By Herron Todd White
The spring period in Western Australia is usually filled with a flurry of optimism. The sun begins to rise earlier and fall later, our bodies thaw out from the harsh winter chills (not that we get very much of that throughout much of the state) and residents think about making housing decisions to settle in before the heat of summer arrives. For these reasons and many more, activity on both the purchaser and vendor side can increase significantly. Since there are more homebuyers about, many vendors take the opportunity to sell as increased buyer activity creates higher demand, a competition for property and makes for a swift marketing campaign.
This has been statistically proven. In our spring edition of the 2018 Month in Review, we gathered raw data from The Real Estate Institute of Western Australia (REIWA) and found that, indeed, the average number of selling days does decrease in the late spring season. The data is skewed due to quarterly data not aligning perfectly with the four seasons (the December quarter includes October, November and December, whereas the spring season includes September, October and November), however it is still statistically significant.
As seen in the Average Listings and Selling Days graph, total listings declines throughout the year, generally reaching the floor late in November. Average listings peak in the March quarter, coinciding with the holiday period.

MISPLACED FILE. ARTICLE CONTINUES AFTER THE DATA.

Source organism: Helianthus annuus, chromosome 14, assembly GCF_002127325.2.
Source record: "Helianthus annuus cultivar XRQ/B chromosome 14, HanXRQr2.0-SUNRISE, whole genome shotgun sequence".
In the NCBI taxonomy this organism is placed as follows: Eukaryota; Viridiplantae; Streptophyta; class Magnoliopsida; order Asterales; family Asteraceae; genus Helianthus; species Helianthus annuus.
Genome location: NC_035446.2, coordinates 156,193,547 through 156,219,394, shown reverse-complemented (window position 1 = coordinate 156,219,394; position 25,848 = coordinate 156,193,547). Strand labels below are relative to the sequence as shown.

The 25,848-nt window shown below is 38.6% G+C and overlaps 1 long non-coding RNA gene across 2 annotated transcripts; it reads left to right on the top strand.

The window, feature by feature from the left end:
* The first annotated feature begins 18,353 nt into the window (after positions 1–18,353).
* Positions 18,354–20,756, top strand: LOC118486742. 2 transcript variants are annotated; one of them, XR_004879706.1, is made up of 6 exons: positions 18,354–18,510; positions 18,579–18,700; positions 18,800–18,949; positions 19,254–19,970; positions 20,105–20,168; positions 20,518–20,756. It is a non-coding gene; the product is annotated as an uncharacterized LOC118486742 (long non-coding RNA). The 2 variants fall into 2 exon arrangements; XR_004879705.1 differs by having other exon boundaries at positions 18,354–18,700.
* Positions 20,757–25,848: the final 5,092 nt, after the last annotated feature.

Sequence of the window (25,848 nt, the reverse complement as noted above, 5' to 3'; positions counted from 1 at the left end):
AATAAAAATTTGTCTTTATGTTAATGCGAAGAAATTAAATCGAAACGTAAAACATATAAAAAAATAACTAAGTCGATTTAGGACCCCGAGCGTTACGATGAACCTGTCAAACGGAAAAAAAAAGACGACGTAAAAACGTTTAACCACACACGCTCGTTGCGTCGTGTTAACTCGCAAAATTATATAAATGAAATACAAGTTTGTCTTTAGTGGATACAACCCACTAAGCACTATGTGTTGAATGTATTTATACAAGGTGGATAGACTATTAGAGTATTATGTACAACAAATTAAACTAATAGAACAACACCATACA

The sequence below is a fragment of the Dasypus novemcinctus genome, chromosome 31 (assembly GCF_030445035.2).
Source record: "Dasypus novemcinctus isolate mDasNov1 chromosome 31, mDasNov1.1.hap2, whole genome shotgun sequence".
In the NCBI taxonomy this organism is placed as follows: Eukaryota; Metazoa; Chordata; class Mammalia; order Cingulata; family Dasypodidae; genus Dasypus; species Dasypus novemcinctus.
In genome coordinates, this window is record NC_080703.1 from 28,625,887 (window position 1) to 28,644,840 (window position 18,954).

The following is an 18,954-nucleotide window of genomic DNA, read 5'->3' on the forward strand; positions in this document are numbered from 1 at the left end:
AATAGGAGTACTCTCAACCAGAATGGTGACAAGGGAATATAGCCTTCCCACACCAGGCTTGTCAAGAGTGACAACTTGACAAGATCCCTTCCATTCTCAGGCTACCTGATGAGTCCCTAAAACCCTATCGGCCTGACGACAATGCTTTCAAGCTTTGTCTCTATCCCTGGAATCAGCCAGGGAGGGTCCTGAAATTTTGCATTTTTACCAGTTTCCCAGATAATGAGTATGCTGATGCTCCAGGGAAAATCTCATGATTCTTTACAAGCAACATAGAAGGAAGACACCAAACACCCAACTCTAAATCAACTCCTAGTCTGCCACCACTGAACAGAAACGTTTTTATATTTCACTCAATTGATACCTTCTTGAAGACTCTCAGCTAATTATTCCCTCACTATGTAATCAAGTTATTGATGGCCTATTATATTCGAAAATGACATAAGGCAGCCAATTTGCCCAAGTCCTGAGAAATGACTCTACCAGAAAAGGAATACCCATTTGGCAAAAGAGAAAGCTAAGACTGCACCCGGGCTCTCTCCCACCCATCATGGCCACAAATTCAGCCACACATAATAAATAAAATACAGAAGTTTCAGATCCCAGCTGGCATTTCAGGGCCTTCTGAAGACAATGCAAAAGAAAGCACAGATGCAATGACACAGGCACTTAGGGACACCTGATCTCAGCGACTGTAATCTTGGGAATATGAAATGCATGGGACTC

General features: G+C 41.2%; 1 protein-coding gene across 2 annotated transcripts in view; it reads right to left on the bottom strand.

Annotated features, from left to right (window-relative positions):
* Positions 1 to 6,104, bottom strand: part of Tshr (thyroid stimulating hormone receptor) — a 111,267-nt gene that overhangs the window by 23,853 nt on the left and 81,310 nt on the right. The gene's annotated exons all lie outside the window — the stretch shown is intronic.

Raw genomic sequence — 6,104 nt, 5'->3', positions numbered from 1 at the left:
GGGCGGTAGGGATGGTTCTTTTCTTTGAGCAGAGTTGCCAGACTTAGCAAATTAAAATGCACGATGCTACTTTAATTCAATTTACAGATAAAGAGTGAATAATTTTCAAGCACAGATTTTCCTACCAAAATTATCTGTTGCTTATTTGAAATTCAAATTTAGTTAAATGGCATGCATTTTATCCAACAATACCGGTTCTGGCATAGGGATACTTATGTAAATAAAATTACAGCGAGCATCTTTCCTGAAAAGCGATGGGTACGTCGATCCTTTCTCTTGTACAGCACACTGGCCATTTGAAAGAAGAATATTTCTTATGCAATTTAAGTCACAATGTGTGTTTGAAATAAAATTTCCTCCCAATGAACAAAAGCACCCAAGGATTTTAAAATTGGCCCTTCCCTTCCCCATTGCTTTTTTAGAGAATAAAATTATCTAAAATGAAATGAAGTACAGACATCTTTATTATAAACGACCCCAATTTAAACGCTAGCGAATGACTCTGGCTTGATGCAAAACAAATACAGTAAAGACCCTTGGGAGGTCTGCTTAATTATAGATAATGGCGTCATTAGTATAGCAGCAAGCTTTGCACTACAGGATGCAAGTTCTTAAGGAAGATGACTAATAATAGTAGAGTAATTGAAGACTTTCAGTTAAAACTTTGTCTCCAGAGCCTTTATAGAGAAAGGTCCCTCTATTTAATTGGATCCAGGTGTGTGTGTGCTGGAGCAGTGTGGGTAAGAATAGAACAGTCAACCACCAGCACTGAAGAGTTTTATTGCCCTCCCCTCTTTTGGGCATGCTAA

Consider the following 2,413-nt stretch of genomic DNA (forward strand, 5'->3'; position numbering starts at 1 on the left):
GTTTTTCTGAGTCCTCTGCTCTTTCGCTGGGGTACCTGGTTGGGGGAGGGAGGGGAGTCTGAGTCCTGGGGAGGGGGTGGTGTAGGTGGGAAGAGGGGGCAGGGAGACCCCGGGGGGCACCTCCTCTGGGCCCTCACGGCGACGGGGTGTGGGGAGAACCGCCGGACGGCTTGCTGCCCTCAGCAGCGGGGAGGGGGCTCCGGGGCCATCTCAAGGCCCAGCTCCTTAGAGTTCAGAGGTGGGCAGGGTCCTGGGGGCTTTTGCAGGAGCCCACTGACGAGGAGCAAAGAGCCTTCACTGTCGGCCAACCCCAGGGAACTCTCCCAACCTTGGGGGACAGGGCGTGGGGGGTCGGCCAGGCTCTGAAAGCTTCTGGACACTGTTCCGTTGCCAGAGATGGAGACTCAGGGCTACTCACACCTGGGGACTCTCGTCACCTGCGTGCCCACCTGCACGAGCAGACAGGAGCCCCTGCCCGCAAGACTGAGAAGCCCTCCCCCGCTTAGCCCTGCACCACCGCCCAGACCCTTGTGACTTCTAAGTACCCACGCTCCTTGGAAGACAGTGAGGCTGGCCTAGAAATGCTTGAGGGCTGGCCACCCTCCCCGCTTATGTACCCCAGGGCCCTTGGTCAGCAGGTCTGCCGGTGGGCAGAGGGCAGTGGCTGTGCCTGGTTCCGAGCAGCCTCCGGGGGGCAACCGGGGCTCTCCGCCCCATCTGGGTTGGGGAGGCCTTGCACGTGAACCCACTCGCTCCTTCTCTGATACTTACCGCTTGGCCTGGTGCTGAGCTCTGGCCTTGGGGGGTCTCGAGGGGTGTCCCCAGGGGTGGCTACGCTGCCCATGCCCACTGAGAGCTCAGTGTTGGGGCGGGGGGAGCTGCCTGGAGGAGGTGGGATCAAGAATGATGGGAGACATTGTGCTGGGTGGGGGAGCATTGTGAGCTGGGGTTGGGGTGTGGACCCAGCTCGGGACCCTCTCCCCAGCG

The COVID-19 pandemic has thrown the proverbial spanner in the works and it will be interesting to see what happens with listings, sales volumes and selling periods over the next year and beyond. Less people will be travelling due to border restrictions so we may see a flattening of statistics across the board, i.e there could be less change than usual between the quarters and seasons.
The other pertinant factor for activity levels in Western Australia is the current government stimulus. Vacant land is selling at an astounding rate – July saw an increase of 121 per cent for vacant land sales compared to the month of April. If land sales continue at this rate, we will experience a shortage of vacant lots by the end of the year. In some established localities, we are already seeing the prices paid for land being higher than improved properties where the dwelling is considered to still offer functional utility. We are also seeing vacant lots that have been listed for sale for some time be removed from the market, only to re-appear with a higher listing price.
We do still expect to see a further uptick in activity during spring throughout the wider market. Even though phase 5 restrictions have been delayed until at least 24 October, we are still in a far better situation compared to our eastern state counterparts and this will bode well for the property market as a whole. The volume of sandgropers returning home over the past few months has created an unexpected surge in demand which has seen a market that was starting to improve pre-COVID-19 start to surge during the pandemic.
The established market located within a 20 kilometre radius of the Perth CBD generally experienced a decrease in listings over the winter period due to the uncertainty caused by the COVID-19 pandemic, however demand remained at a healthy level and has increased dramatically recently. Properties that are well presented and fairly priced are selling in a number of days compared to weeks or months previously. Owneroccupiers are more prevalent in the current market and demand is starting to have a visible effect on values in many sought after localities